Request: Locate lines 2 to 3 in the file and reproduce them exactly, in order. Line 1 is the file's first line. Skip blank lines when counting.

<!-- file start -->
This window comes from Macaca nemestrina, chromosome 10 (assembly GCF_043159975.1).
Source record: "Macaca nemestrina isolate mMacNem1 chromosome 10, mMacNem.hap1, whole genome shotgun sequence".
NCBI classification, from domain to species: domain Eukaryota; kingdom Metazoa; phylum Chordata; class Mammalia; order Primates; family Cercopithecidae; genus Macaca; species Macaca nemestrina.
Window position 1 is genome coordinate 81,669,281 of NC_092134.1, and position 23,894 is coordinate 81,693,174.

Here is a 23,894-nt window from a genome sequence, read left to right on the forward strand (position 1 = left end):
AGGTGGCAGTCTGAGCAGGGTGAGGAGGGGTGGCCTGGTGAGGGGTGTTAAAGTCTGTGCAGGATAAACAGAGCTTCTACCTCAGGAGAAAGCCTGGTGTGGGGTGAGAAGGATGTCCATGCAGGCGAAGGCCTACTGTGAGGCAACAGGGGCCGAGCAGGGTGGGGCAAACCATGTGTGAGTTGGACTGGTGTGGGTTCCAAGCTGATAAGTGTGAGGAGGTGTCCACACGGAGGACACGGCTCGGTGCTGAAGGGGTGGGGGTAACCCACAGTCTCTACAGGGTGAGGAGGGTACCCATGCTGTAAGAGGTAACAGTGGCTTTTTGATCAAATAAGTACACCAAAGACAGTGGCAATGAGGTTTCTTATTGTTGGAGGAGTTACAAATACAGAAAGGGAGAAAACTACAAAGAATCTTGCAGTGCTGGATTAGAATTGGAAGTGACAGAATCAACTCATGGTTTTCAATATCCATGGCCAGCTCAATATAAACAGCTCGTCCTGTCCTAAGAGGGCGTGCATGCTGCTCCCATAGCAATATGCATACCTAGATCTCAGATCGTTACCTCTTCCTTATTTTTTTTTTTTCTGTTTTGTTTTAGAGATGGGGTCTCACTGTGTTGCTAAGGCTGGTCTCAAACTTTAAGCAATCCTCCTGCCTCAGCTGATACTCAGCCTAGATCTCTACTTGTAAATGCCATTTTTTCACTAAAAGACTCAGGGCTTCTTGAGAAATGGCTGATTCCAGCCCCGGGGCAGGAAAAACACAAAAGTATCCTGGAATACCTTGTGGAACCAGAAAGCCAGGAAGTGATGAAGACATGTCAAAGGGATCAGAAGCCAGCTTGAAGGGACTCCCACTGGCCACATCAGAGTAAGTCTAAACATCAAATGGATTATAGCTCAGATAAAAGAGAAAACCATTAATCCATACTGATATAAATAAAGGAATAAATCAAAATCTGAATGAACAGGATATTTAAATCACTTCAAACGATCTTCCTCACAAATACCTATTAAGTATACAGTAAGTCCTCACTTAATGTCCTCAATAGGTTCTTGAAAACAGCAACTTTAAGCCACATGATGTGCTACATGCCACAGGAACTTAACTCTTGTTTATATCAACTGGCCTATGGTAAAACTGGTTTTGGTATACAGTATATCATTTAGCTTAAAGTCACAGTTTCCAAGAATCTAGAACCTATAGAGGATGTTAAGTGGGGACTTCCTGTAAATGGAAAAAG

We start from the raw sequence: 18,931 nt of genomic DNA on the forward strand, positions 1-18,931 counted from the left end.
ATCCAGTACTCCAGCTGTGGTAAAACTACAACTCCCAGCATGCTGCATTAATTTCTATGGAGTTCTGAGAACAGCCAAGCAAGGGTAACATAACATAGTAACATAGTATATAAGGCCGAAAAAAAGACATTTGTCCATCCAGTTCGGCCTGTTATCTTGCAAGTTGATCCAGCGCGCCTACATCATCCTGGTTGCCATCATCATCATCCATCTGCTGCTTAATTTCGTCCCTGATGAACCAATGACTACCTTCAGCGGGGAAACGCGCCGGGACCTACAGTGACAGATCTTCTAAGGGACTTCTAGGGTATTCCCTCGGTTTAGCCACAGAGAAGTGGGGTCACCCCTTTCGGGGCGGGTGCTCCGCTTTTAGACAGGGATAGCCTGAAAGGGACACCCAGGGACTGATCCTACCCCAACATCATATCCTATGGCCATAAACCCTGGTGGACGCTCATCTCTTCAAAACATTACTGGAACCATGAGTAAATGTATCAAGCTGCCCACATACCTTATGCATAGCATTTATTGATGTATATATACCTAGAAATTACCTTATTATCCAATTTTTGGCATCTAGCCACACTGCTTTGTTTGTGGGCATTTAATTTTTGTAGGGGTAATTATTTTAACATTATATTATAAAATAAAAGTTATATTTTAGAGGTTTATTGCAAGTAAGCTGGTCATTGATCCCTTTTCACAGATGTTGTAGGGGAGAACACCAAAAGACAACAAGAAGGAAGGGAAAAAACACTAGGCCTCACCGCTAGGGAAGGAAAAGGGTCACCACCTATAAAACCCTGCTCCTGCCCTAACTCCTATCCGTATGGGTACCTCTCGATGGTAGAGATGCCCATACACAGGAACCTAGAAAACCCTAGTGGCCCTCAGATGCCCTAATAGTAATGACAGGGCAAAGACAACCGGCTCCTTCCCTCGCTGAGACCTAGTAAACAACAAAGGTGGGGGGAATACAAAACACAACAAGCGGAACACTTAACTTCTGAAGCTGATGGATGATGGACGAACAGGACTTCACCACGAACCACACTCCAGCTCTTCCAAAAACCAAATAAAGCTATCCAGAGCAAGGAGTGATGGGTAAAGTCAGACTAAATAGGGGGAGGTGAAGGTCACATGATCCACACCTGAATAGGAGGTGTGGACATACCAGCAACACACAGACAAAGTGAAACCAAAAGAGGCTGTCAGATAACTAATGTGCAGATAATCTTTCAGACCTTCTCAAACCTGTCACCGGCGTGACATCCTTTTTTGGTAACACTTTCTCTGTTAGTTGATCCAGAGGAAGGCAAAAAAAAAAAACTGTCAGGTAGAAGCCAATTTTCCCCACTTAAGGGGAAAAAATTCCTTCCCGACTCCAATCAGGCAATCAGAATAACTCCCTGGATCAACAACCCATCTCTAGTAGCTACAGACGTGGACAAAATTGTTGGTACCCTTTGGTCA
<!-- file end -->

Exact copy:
Source record: "Macaca nemestrina isolate mMacNem1 chromosome 10, mMacNem.hap1, whole genome shotgun sequence".
NCBI classification, from domain to species: domain Eukaryota; kingdom Metazoa; phylum Chordata; class Mammalia; order Primates; family Cercopithecidae; genus Macaca; species Macaca nemestrina.